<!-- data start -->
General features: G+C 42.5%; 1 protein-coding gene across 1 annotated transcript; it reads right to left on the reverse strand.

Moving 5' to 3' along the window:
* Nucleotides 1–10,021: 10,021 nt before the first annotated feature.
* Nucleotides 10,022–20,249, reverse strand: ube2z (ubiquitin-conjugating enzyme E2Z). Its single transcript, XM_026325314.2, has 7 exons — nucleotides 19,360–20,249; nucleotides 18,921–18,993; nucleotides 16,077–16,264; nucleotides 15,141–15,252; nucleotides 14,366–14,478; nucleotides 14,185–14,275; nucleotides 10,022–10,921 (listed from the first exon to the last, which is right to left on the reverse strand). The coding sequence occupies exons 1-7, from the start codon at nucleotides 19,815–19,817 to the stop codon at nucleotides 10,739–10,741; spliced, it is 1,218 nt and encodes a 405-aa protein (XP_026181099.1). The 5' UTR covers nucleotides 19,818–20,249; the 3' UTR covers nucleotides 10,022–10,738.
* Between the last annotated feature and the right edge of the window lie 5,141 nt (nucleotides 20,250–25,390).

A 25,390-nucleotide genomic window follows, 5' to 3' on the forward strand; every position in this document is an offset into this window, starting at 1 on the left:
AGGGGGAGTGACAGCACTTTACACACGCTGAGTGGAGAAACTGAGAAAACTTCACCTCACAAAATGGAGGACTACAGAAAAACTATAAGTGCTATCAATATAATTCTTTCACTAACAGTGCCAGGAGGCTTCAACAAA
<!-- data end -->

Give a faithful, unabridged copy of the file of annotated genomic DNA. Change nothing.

General features: G+C 42.5%; 1 protein-coding gene across 1 annotated transcript; it reads right to left on the reverse strand.

Moving 5' to 3' along the window:
* Nucleotides 1–10,021: 10,021 nt before the first annotated feature.
* Nucleotides 10,022–20,249, reverse strand: ube2z (ubiquitin-conjugating enzyme E2Z). Its single transcript, XM_026325314.2, has 7 exons — nucleotides 19,360–20,249; nucleotides 18,921–18,993; nucleotides 16,077–16,264; nucleotides 15,141–15,252; nucleotides 14,366–14,478; nucleotides 14,185–14,275; nucleotides 10,022–10,921 (listed from the first exon to the last, which is right to left on the reverse strand). The coding sequence occupies exons 1-7, from the start codon at nucleotides 19,815–19,817 to the stop codon at nucleotides 10,739–10,741; spliced, it is 1,218 nt and encodes a 405-aa protein (XP_026181099.1). The 5' UTR covers nucleotides 19,818–20,249; the 3' UTR covers nucleotides 10,022–10,738.
* Between the last annotated feature and the right edge of the window lie 5,141 nt (nucleotides 20,250–25,390).

A 25,390-nucleotide genomic window follows, 5' to 3' on the forward strand; every position in this document is an offset into this window, starting at 1 on the left:
AGGGGGAGTGACAGCACTTTACACACGCTGAGTGGAGAAACTGAGAAAACTTCACCTCACAAAATGGAGGACTACAGAAAAACTATAAGTGCTATCAATATAATTCTTTCACTAACAGTGCCAGGAGGCTTCAACAAA